Egypt’s economy is expected to grow 4.0 percent in the 2016/17 fiscal year ending in June, broadly in line with the finance minister’s latest projection of 3.8 to 4 percent, a Reuters poll showed on Wednesday.
The poll predicts economic growth will slow the following year to 3.3 percent, well below the government’s target of 4.8 percent laid out in the budget, before accelerating to 4.0 percent in 2018/19, according to the median of 11 economists polled by Reuters.
The forecasts show annual growth is expected to remain significantly below the roughly 7 percent recorded before the 2011 political uprising that led to the overthrow of president Hosni Mubarak and scared off tourists and foreign investors.
The government has announced a sleuth of reforms including a currency float, fuel subsidy cuts and a value-added tax in an effort to bolster the economic recovery and secure a $12 billion loan from the International Monetary Fund.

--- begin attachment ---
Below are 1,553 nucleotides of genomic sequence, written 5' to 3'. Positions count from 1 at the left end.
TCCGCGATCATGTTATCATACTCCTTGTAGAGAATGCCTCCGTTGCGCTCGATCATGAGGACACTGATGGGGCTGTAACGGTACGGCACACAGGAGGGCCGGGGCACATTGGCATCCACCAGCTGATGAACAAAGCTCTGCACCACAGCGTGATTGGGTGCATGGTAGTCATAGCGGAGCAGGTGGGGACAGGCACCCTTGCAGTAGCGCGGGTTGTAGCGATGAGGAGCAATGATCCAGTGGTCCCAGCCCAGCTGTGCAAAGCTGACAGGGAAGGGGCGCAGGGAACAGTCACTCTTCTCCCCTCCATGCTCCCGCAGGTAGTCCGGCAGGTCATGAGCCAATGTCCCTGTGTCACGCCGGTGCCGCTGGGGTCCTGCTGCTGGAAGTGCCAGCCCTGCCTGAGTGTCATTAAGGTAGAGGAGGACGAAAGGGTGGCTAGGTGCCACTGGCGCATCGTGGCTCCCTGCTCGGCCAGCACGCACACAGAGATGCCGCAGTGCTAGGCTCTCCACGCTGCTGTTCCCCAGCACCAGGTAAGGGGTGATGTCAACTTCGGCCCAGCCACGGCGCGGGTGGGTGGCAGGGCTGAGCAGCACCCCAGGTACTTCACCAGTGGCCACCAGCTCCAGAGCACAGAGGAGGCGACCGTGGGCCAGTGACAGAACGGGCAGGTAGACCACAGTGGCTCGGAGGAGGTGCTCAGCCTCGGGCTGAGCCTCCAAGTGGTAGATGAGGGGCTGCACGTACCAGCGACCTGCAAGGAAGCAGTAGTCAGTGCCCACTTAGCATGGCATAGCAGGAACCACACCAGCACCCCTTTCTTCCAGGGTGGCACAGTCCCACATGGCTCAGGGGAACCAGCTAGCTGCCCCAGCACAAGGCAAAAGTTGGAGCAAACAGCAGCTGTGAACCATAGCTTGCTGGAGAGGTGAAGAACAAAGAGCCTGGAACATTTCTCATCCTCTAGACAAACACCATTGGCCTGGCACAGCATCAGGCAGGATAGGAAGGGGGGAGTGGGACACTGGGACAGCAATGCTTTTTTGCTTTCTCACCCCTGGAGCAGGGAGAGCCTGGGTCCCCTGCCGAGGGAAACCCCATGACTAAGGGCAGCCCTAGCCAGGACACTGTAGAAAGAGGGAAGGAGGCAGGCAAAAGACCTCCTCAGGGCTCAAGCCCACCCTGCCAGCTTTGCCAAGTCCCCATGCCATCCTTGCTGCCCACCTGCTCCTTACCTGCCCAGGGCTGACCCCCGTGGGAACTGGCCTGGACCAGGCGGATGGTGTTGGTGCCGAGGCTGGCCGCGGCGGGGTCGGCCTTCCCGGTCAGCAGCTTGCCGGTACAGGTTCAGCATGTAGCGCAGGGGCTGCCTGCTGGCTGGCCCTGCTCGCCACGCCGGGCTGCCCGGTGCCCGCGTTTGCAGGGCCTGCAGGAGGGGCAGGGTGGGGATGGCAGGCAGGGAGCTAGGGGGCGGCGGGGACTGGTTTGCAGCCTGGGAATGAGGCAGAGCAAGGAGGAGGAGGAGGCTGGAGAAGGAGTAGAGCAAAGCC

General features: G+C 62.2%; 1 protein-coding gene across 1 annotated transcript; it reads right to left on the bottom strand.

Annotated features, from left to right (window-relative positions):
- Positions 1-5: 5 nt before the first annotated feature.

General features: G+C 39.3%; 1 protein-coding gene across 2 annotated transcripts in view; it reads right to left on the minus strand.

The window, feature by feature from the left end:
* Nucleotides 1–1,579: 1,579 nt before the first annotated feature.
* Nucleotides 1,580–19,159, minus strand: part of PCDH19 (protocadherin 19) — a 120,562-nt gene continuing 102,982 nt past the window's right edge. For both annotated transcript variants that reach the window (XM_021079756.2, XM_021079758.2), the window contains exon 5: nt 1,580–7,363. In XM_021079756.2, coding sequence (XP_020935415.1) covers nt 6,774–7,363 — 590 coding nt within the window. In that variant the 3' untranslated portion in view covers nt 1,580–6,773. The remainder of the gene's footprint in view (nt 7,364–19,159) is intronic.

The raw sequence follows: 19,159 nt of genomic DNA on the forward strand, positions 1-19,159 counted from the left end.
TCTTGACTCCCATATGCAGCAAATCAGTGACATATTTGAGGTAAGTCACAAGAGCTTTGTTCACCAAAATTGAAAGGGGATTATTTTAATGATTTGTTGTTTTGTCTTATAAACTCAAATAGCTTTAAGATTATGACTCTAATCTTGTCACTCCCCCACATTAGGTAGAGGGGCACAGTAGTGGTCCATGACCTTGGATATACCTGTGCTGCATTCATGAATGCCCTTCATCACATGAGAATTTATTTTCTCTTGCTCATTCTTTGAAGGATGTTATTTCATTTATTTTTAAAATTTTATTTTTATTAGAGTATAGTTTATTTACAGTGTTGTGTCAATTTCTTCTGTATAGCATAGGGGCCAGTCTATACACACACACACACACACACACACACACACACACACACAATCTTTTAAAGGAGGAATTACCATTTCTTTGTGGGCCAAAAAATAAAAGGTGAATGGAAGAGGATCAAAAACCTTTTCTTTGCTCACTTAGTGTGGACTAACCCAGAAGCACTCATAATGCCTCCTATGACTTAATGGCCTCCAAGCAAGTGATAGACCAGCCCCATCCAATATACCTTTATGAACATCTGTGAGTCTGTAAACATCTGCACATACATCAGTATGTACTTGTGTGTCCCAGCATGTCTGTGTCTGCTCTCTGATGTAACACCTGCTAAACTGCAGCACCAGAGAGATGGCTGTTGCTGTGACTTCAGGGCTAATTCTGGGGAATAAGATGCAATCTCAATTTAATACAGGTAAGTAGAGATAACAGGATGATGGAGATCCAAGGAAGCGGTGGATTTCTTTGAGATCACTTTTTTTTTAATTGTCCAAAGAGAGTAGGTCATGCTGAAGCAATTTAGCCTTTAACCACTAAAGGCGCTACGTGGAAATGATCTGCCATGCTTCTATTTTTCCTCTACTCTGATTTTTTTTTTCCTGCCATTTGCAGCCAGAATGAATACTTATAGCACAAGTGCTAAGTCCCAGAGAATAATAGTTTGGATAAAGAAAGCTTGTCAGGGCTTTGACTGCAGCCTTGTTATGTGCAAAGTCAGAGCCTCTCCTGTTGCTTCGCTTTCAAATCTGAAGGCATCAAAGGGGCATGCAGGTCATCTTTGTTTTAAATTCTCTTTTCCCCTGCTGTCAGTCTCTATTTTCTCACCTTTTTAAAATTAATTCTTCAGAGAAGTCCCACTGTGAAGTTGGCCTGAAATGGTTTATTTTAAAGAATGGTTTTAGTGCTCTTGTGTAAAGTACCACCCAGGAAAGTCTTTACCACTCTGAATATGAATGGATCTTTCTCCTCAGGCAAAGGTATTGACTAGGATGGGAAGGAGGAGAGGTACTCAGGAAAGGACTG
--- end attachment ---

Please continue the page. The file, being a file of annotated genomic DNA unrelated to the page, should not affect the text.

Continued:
The pound currency has depreciated by roughly half since currency controls were lifted in November, leading to a surge in inflation and fall in imports. Egypt’s core inflation rate declined for the first time in eight months in March, slowing to 32.25 percent year on year from 33.1 percent in February.
The median forecast for annual average core inflation which takes an average of the 12 monthly readings was 13.7 percent for the current fiscal year, up from a previous forecast of 13.0 percent. Analysts expect inflation to jump in 2017/18 to 21.0 percent before slowing to 13.0 percent the following year.
The central bank has been trying to balance the need for economic growth with keeping inflation risks at bay, raising its main interest rate by 300 basis points to 15.75 percent on Nov 3, the same day it floated the pound. Egypt has held the rates steady since then.
Author: Staff Writer